We, at OPEN Forum, are always looking for new ways to interact with the small business community. So we recently launched our OPEN Forum Tumblr page to tap into one of the fastest-growing networks on the Web. On our Tumblr page, you'll find highlights from OPEN Forum, along with our editors’ picks from around the Web. But you'll also find a way to get advice directly from our small business experts: the Ask OPEN Forum page. The following question was submitted by a reader from South Africa. Finance expert, and OPEN Forum contributor, Mike Periu provided the answer.
Q: I'm a business owner in Johannesburg who is currently in the process of trying to launch an Internet business. It's a fascinating innovation I've spent over 14 months in sweat equity researching and designing. The concept is sustainable and three-dimensional and the projected numbers look great! However, I have no capital, no collateral to get capital and no friends with the resources to get involved. A broker friend of mine said she'd get me some meetings, but is it realistic to hope that I could hook an investor with no financial security backing me? Or is it possible to sell 20 or 30 percent of a business that hasn't left the ground yet?
A: I first suggest taking a step back. If you have spent 14 months researching and developing the product, then you most likely have interacted with potential customers, potential users, potential suppliers, industry experts, etc. These are the people that can give you validation that there truly is a market for your product. If you haven't had these types of conversations then I suggest that you do that first before seeking capital or thinking that you have a killer product. If you have had those interactions then those people are your initial pool of potential angel investors. People that know the market and understand the value of your product and also believe it has great potential can serve as a great source of potential investment.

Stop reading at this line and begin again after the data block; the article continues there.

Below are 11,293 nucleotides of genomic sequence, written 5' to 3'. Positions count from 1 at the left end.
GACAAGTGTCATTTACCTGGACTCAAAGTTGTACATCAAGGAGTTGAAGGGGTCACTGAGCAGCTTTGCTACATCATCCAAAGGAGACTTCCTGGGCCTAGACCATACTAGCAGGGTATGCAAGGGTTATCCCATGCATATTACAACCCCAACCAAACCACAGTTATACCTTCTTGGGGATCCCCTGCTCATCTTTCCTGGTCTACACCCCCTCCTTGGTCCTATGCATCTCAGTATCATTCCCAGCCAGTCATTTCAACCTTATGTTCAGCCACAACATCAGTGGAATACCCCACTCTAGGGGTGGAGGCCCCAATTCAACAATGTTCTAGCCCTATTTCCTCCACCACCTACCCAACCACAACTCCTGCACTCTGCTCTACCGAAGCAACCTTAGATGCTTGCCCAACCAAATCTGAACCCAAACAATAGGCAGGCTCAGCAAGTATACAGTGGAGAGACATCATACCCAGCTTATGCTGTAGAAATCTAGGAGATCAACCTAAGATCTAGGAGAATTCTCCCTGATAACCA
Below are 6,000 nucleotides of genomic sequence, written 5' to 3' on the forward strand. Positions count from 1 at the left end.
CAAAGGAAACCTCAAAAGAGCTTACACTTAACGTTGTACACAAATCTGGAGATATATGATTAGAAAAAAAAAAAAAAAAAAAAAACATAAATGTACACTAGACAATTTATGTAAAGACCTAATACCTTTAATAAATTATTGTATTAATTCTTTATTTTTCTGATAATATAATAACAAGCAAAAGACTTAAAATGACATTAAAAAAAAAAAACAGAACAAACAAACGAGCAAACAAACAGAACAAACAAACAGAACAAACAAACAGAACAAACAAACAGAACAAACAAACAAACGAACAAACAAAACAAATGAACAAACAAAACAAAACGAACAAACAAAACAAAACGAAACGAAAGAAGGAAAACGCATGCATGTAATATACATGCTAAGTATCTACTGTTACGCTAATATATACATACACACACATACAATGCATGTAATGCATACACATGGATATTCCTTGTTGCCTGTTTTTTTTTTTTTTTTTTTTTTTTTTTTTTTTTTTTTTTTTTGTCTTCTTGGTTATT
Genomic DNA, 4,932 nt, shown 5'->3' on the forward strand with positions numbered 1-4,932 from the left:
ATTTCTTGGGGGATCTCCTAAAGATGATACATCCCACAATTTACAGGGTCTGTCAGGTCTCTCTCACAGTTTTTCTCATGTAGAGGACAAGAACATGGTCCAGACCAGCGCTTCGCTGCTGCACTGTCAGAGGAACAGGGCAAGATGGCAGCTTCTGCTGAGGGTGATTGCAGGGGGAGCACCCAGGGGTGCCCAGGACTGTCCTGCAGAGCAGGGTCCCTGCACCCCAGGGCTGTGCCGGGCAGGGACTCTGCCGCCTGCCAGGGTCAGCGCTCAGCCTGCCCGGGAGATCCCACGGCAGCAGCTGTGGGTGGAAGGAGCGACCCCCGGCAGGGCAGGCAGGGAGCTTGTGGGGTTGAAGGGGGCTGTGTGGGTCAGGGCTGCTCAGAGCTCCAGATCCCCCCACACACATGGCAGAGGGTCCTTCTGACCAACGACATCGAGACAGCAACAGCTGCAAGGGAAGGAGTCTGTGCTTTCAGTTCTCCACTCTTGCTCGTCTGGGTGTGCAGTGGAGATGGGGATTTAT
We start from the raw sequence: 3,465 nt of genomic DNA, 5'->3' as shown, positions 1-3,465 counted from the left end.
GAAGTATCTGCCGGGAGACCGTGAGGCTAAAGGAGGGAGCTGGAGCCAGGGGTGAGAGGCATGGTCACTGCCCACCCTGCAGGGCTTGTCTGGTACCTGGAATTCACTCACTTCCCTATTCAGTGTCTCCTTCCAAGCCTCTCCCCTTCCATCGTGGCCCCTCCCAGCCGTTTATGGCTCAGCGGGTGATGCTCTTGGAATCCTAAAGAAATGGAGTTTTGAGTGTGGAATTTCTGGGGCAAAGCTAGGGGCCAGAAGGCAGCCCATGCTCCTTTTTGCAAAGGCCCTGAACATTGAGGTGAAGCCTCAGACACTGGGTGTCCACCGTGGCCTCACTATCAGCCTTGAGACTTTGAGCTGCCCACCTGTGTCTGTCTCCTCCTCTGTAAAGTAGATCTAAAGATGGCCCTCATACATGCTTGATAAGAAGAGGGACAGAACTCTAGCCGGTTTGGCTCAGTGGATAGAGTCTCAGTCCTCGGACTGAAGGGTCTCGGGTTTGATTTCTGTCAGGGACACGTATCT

Having these type of people put their money into the business is the best kind of validation you can obtain and will make it easier to seek out financial investors when the time is right. They are also the type of investors that can help you grow your business through advice, connections and expertise. If you can't convince them to put money into the business, you need to understand
why and address it first.
Secondly, you have to put some money into the business out of your own savings. You must have skin in the game and your sweat equity isn't enough. If you own a successful business then you should be able to put some money into this business. If your current business isn't doing well and hence you can't put any money into the new business, then you should first fix (or close) that business before pursuing this one.
Good luck! Keep us posted on your progress.
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